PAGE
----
• Regardless of sociodemographics, internet access, and frequency of internet use, increased job search skills are significantly linked to looking and applying for jobs online, as well as using social media in the process.
Policy and practice implications

WorkRise has identified the following implications for policy and/or practice:

  • Policymakers should increase access to high-speed internet by passing legislation that expands broadband access, increases internet speeds, and makes broadband more affordable. State policymakers should award grants to encourage the deployment of broadband and increase minimum service thresholds. At the federal level, legislators should increase the benefits provided to low-income households through the Affordable Connectivity Program.
  • Policymakers should expand programs that increase the affordability of digital devices, including computers and smartphones. The cost of digital devices is a major barrier to ownership and can prevent access to the internet. The Federal Communications Commission should expand its benefit program to cover smartphones and increase the discounts it provides to those who need financial assistance purchasing digital devices.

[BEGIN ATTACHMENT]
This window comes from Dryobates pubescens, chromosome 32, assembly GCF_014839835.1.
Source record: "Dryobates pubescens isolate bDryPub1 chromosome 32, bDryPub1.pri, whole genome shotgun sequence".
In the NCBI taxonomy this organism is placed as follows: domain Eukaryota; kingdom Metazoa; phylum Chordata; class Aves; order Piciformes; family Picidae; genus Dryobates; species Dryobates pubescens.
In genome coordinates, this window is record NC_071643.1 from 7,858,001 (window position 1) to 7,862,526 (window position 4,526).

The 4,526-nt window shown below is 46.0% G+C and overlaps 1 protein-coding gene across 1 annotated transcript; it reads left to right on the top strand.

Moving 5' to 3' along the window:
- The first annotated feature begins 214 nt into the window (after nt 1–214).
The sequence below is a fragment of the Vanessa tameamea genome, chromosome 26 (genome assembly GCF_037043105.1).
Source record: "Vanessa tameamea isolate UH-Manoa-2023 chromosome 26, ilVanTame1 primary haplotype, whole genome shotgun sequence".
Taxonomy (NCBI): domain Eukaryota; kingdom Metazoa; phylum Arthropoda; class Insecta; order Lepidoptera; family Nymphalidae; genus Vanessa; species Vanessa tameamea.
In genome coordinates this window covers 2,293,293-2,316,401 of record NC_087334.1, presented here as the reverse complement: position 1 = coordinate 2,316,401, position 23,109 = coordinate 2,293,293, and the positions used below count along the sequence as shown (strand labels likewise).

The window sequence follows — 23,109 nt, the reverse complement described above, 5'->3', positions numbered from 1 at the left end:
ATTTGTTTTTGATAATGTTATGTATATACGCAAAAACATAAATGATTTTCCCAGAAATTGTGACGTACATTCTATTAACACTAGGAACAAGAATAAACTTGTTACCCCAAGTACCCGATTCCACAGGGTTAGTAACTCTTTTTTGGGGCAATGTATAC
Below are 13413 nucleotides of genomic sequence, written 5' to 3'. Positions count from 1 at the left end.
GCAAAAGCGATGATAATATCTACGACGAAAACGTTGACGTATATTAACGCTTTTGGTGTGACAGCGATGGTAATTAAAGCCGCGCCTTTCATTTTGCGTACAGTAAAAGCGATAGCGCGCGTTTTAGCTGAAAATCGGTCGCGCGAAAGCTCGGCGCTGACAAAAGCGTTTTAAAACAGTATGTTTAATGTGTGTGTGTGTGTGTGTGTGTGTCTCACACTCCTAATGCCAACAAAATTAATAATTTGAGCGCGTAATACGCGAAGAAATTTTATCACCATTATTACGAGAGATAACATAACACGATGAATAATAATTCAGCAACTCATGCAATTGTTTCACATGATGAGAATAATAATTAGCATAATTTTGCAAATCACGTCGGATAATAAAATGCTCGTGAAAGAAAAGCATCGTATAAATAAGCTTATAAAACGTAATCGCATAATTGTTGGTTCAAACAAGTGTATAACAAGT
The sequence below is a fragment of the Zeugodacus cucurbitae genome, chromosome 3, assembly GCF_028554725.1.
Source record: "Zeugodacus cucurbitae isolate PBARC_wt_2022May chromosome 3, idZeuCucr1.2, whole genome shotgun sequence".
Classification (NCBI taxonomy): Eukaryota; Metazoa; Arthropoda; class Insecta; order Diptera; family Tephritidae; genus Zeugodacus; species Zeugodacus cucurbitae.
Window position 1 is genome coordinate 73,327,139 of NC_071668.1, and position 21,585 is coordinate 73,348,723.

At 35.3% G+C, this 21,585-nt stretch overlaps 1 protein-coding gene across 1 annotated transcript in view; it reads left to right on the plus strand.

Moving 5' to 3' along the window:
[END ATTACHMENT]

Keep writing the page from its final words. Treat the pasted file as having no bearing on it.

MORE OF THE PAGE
• Digital skills programs should focus on older job seekers, those without degrees, and low-income individuals. Programs such as AARP’s Older Adults Technology Services should continue teaching older adults necessary competencies such as email and virtual conferencing. Federal policymakers should expand State Digital Equity Planning Grants from the National Telecommunications and Information Administration given the grant program’s focus on low-income individuals and older populations. State and local governments should expand funding for free and accessible technology training programs such as The Learning Center in Chicago and Fairfax County, VA’s Computer Skills Center.
  • State and federal legislators should expand funding for digital skills programs that target Hispanic Americans and Asian Americans. The federal Connecting Minority Communities Program awards, for example, fund minority-serving institutions offering relevant programs. State and local policymakers in areas with digital equity grants should funnel awards toward organizations that aim to serve these populations.

This study reveals significant and varied digital divides in online job searching and the use of social media in the job-hunting process. Although some job seekers are successfully gaining digital skills and social media savvy, many of those who are already disadvantaged in the US labor market still cannot use technology adequately to find and explore career opportunities.